• Shermain Jeremy

Mother's Day Thoughts from A Single Mom During a Global Pandemic

I am spent. Emotionally, mentally and physically spent. As I write this, I am overwhelmed by a gamut of feelings as I struggle another consecutive night to get my children to go to bed. It's an emotional dance of repeated assaults on my psyche and my patience and makes me second guess my ability to effectively parent and mother my children.

This pandemic has certainly been my ultimate test. Forced to remain on lockdown for weeks on end, cooped up with a 3 year old and 5 year old all while trying to balance work, homeschooling, cooking, cleaning, playtime and everything else in between on my own has taken its toll, and as Mother's Day approaches, I barely notice.

But alas, almost four hours later, there is silence. It creeps up on me like a warming blanket and I can finally breathe. They have finally fallen asleep and I can think again. I revel in this time, welcoming the peace as I ponder about life, this life, my life, this new world, and I remind myself not to dwell on fear, but to trust the process and trust God. On the news there is talk of borders and businesses re-opening, while in some parts of the world people are still dying by the hundreds and even thousands. Recently, in the U.S. cases of young children dying as a result of the coronavirus is causing much alarm. This is a sure sign that this pandemic and the fallout to come is far from over and because of this, I can't help but examine all that has happened and all that is yet to come.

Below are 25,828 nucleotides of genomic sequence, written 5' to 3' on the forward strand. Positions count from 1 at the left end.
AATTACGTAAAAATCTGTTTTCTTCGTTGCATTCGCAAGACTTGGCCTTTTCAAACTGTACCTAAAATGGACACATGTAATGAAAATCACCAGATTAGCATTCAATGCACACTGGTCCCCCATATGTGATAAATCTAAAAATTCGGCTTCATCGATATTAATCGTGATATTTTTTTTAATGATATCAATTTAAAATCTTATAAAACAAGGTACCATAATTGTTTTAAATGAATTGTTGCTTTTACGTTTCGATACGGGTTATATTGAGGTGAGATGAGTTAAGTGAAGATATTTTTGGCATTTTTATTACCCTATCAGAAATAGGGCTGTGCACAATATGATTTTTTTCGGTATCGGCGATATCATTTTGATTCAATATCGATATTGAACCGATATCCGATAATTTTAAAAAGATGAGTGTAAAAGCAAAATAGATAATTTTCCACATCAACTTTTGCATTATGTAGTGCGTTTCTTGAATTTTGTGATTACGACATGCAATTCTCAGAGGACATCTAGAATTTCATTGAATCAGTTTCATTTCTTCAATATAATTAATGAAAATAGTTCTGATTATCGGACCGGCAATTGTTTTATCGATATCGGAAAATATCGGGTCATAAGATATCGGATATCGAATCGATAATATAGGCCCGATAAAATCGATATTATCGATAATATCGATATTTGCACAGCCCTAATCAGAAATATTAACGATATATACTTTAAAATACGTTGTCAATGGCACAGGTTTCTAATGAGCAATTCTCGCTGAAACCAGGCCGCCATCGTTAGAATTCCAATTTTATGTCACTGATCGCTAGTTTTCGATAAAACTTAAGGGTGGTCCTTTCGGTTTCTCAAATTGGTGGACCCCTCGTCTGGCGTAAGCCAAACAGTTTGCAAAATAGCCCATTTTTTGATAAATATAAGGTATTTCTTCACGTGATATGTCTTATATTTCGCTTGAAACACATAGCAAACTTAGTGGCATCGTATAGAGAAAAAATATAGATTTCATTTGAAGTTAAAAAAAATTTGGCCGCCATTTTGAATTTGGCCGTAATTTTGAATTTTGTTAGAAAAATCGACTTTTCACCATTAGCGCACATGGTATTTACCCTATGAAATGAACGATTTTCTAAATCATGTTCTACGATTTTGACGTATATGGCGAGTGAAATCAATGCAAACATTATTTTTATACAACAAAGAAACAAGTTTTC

During this entire world health scare I have felt almost invisible as a woman and a mother. As our governments and policy-makers went full force ahead with their health protocols and plans to protect and relieve their citizens, our mothers and the children they care for didn't seem to be a consideration or in some cases were more of an after thought. As state and country-wide lockdows spread, schools closed indefinitely and the movement of people curtailed, its as though no one thought about how a single mother would maneuver her way around this new normal with children, especially young children.

No one thought about how a single mother who still had to work would cope with homeschooling their child or children and how demanding and overwhelming such an ask could be. No one thought about the moms who were essential workers, especially single mothers with little to no support who had to leave their children in day cares or with nannies increasing their exposure to risk. According to unwomen.org, 70% of health and social care workers are women.

I know of single mothers who are struggling and did not qualify for government relief because according to that government they made too much money as though peoples lives are all one in the same. When will we stop putting people in a box and realize that everyone's situation is different.? I also know of moms who have lost their incomes completely and have no idea how they will survive the next few months. I think about all the moms who are stuck in small apartments in high-rise buildings with no front yard or backyard to offer relief and too afraid to risk taking their children outside. Not to mention all the mothers who gave birth with masks on their faces or those who gave birth infected.

Then there are the moms and their children forced to stay at home with their abusers as a result of this virus, leaving our most vulnerable even more susceptible to harm and danger. Statistics have already shown that domestic violence has been on the rise since the onslaught of this pandemic. https://www.nytimes.com/2020/04/06/world/coronavirus-domestic-violence.html